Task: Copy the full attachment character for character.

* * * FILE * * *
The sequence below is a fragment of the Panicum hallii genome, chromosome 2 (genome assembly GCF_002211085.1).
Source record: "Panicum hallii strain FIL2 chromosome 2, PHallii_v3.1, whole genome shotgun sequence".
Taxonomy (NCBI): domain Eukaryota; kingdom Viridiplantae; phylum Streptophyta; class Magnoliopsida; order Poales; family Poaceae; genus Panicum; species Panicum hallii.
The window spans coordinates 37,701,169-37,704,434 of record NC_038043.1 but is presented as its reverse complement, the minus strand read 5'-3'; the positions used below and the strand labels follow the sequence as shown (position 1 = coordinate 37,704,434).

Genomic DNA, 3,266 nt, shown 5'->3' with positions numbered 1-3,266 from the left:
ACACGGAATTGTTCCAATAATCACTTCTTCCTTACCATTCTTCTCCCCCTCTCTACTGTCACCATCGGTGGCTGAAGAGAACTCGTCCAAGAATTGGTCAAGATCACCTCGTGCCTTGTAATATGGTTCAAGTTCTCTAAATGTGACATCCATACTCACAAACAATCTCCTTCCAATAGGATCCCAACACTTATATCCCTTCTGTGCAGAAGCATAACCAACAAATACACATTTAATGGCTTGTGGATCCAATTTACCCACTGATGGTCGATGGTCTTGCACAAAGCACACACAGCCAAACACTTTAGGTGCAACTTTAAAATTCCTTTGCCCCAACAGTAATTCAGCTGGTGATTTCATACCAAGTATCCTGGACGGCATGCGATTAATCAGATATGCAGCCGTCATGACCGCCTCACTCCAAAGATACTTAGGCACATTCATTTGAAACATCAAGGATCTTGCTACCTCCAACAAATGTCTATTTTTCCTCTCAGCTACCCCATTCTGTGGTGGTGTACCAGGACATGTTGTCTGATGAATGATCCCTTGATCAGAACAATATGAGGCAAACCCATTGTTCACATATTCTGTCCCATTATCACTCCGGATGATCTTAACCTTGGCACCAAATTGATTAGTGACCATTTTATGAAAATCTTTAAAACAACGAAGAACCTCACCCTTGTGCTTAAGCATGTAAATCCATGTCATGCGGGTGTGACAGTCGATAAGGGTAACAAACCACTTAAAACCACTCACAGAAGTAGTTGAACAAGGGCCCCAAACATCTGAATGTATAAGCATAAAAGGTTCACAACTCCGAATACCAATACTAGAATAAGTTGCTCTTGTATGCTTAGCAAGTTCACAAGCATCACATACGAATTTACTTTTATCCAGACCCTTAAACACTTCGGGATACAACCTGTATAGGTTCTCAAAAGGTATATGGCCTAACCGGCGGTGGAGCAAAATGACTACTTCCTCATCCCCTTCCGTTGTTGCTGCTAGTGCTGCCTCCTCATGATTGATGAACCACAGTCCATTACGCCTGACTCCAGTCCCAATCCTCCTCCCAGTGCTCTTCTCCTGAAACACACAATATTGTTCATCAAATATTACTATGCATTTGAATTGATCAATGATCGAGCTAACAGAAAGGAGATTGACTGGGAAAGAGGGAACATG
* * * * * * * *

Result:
The sequence below is a fragment of the Panicum hallii genome, chromosome 2 (genome assembly GCF_002211085.1).
Source record: "Panicum hallii strain FIL2 chromosome 2, PHallii_v3.1, whole genome shotgun sequence".
Taxonomy (NCBI): domain Eukaryota; kingdom Viridiplantae; phylum Streptophyta; class Magnoliopsida; order Poales; family Poaceae; genus Panicum; species Panicum hallii.
The window spans coordinates 37,701,169-37,704,434 of record NC_038043.1 but is presented as its reverse complement, the minus strand read 5'-3'; the positions used below and the strand labels follow the sequence as shown (position 1 = coordinate 37,704,434).

Genomic DNA, 3,266 nt, shown 5'->3' with positions numbered 1-3,266 from the left:
ACACGGAATTGTTCCAATAATCACTTCTTCCTTACCATTCTTCTCCCCCTCTCTACTGTCACCATCGGTGGCTGAAGAGAACTCGTCCAAGAATTGGTCAAGATCACCTCGTGCCTTGTAATATGGTTCAAGTTCTCTAAATGTGACATCCATACTCACAAACAATCTCCTTCCAATAGGATCCCAACACTTATATCCCTTCTGTGCAGAAGCATAACCAACAAATACACATTTAATGGCTTGTGGATCCAATTTACCCACTGATGGTCGATGGTCTTGCACAAAGCACACACAGCCAAACACTTTAGGTGCAACTTTAAAATTCCTTTGCCCCAACAGTAATTCAGCTGGTGATTTCATACCAAGTATCCTGGACGGCATGCGATTAATCAGATATGCAGCCGTCATGACCGCCTCACTCCAAAGATACTTAGGCACATTCATTTGAAACATCAAGGATCTTGCTACCTCCAACAAATGTCTATTTTTCCTCTCAGCTACCCCATTCTGTGGTGGTGTACCAGGACATGTTGTCTGATGAATGATCCCTTGATCAGAACAATATGAGGCAAACCCATTGTTCACATATTCTGTCCCATTATCACTCCGGATGATCTTAACCTTGGCACCAAATTGATTAGTGACCATTTTATGAAAATCTTTAAAACAACGAAGAACCTCACCCTTGTGCTTAAGCATGTAAATCCATGTCATGCGGGTGTGACAGTCGATAAGGGTAACAAACCACTTAAAACCACTCACAGAAGTAGTTGAACAAGGGCCCCAAACATCTGAATGTATAAGCATAAAAGGTTCACAACTCCGAATACCAATACTAGAATAAGTTGCTCTTGTATGCTTAGCAAGTTCACAAGCATCACATACGAATTTACTTTTATCCAGACCCTTAAACACTTCGGGATACAACCTGTATAGGTTCTCAAAAGGTATATGGCCTAACCGGCGGTGGAGCAAAATGACTACTTCCTCATCCCCTTCCGTTGTTGCTGCTAGTGCTGCCTCCTCATGATTGATGAACCACAGTCCATTACGCCTGACTCCAGTCCCAATCCTCCTCCCAGTGCTCTTCTCCTGAAACACACAATATTGTTCATCAAATATTACTATGCATTTGAATTGATCAATGATCGAGCTAACAGAAAGGAGATTGACTGGGAAAGAGGGAACATG